Reflections on 100-Plus Posts as The PRDude

By Edward M. Bury, APR, aka The PRDude

Never been one to really follow all the rules, this post will be a retrospective on a milestone reached back in September, when I published my 100th post as The PRDude.   The subject of that post was what I learned from some public relations agency leaders at a luncheon my friends and colleagues at PRSA Chicago held.

So why did I hold back on this “looking back” commentary until now, my 102nd post?  Because I can, and as noted above, why live life (or publish a blog, for that matter) according to a formula.

But on to some thoughts on what I learned these past several months, some favorite posts and where I plan to take The PRDude in the future.

This Blogging Stuff is Work. Throughout my career — from journalism, to marketing, to public relations — I have taken great pride in my ability to craft effective communications using the 26 letters of the alphabet.  I try to adhere to established rules of grammar, syntax and punctuation; I strive to craft messages geared to a specific audience.  And, try to say it all in my own voice.

This realization is pretty clear: Blogging — at least producing one that’s informative, offers opinions and encourages dialogue — is challenging and takes a lot of work and dedication.  Even drafting this post, mainly a stream-of-consciousness reflection, is taking a lot of thought and time.  (For the record, it’s Sunday afternoon and I could be outside raking leaves or inside watching football.)

I’ve read that new blogs are created literally every couple of minutes.  Wonder how many are published beyond that debut post?  I hope to publish with more regularity, especially on issues pertaining to public relations and marketing.  (This is the PRDude’s blog, after all.)  The work I get paid for, and other stuff, get in the way.  A remedy: Shorter posts.

What I’d Enter In a Blogging Competition.  Last week, I read an article from the nice folks at, an online resource for public relations and marketing professionals.  The focus was their “10 Best” PR blogs.  This one wasn’t on the list.  (Perhaps it ranked 11th?)  Anyway, I’m not sure if there’s any true c0mpetition for blogs, like the Academy Awards or Grammys.  If there is, here’s what I’d enter:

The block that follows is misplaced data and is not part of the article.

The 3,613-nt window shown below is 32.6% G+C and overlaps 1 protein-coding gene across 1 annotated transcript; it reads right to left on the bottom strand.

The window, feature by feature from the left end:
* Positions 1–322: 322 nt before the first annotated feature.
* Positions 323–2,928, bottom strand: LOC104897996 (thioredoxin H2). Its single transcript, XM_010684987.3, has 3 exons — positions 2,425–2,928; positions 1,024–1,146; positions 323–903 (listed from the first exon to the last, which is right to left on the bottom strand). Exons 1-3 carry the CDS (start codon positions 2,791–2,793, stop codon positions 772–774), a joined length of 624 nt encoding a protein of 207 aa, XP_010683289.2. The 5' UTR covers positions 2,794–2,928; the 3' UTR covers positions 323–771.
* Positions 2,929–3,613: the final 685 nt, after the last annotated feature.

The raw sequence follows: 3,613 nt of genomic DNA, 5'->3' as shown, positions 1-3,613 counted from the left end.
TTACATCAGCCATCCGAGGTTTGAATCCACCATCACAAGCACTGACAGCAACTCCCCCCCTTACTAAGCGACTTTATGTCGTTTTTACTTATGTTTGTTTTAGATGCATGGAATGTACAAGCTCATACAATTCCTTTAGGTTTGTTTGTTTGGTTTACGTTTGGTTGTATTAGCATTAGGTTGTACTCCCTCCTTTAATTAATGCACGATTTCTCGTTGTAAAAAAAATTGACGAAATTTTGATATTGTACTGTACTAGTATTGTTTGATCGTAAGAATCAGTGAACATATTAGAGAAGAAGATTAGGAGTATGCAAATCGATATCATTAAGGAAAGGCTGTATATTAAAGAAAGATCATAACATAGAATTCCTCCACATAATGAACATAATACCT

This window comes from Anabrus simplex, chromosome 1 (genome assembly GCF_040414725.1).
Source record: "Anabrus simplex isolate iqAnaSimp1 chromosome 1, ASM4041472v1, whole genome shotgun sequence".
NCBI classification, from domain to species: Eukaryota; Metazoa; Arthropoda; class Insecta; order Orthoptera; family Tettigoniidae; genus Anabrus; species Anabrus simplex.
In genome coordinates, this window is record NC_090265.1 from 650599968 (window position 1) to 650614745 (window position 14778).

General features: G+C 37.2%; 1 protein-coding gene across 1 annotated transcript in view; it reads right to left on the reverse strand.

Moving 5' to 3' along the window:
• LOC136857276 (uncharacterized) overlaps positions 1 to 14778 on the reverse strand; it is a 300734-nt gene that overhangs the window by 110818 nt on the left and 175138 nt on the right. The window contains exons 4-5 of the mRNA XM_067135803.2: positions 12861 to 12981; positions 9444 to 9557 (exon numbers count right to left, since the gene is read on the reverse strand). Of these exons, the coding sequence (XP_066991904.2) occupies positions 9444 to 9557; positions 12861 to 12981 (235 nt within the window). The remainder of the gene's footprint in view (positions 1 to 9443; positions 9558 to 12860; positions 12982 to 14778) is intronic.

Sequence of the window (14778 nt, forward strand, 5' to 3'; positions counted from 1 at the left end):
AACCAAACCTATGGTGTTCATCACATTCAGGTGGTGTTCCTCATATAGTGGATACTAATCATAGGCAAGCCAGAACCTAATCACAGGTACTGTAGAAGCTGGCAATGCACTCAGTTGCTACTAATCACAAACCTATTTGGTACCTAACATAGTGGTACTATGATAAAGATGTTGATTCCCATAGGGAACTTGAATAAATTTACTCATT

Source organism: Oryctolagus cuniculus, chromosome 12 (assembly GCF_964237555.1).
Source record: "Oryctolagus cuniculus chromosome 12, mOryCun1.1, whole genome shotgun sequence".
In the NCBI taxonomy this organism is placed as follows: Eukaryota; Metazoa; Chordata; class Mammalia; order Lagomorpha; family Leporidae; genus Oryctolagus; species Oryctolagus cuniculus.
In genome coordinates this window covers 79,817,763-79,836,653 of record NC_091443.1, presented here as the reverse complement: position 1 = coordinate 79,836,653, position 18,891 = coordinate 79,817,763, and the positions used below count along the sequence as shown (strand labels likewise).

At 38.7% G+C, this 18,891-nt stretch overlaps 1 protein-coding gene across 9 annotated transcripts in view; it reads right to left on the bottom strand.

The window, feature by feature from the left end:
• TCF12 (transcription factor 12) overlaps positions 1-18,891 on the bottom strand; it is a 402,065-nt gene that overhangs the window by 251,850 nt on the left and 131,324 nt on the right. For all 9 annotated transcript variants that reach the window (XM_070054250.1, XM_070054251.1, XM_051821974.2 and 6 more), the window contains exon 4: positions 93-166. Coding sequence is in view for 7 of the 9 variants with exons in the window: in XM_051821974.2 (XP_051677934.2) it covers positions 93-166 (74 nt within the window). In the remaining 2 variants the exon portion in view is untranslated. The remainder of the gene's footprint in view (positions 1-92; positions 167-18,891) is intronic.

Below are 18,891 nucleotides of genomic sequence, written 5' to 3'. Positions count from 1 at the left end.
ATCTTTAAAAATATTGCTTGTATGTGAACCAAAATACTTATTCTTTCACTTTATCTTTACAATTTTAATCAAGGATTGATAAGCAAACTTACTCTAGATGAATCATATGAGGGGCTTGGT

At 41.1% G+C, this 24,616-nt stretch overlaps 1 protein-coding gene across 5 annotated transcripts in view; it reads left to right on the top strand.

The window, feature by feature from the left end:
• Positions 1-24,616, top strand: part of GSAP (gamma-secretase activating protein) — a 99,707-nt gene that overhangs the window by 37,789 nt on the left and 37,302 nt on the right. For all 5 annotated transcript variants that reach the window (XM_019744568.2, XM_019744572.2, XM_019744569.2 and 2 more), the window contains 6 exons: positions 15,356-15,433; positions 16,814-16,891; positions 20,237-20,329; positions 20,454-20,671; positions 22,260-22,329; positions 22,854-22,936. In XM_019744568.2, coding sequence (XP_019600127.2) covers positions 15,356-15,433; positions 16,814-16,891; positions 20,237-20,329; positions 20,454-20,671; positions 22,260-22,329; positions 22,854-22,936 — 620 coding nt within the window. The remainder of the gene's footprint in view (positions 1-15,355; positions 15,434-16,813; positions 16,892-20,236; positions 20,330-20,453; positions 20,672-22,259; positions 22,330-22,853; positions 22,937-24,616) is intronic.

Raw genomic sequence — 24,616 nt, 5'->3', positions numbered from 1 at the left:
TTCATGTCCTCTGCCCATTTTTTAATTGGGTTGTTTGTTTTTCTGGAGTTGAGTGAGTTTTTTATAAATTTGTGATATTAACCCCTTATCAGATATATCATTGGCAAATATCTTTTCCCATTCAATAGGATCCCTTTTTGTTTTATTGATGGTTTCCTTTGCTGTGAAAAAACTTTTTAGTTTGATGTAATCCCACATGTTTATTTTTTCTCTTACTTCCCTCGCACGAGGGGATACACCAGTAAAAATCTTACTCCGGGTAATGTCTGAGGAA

1. The series in June of 2010 related to the botched communications efforts by BP following the oil spill in the Gulf of Mexico.  Hopefully, this horrible environmental tragedy and the related fallout has prompted the need for crisis communications preparation.
  2. Ever google your name?  Come on, everyone has. Google “Edward Bury” and you’ll find lots of stuff related to me, as well as “another” Edward Bury.  I enjoyed this post about a man with my name who helped bring in the Industrial Revolution.
  3. Before they became cultural icons, the cast from the MTV show “Jersey Shore” were just a bunch of kids who made a nice living having their exploits — getting drunk, fighting, and having gratuitous sex with strangers — filmed and broadcast.  When I read of producers planning a similar type of program here in my beloved Chicago, I urged the PR community to rise up against it.
  4. I continue to maintain that true public relations — the kind based on research, strategies and ethics — is critical to modern society and the American way of life.  This post, inspired after a visit to IHOP with my Mom, embodies that theme.

What’s Next From the PRDude? Frankly, I’m going to focus a lot more on public relations, and here’s how: When I read or hear about a so-called “public relations nightmare” that’s really a policy, political or financial issue, I’ll blog about it. For example, read the first item in this post published in the wake of the operation that killed Osama bin Laden.

The goal here is to set the record straight.  Public relations has transcended the publicity/press agentry model long ago; it’s up to those of us to know better to identify these errors and correct them. The profession and practice will continue to be hindered if those of us in the industry fail to correct misconceptions that appear very often in the mainstream media and elsewhere.

So, to those reading this:  What instances have you read about where “public relations” is referenced inaccurately and/or unfairly?  Let’s start a dialogue.  Let’s work together.  I’ll identify some kind of tag line for this initiative.

Finally: Thanks to all who have read these words.

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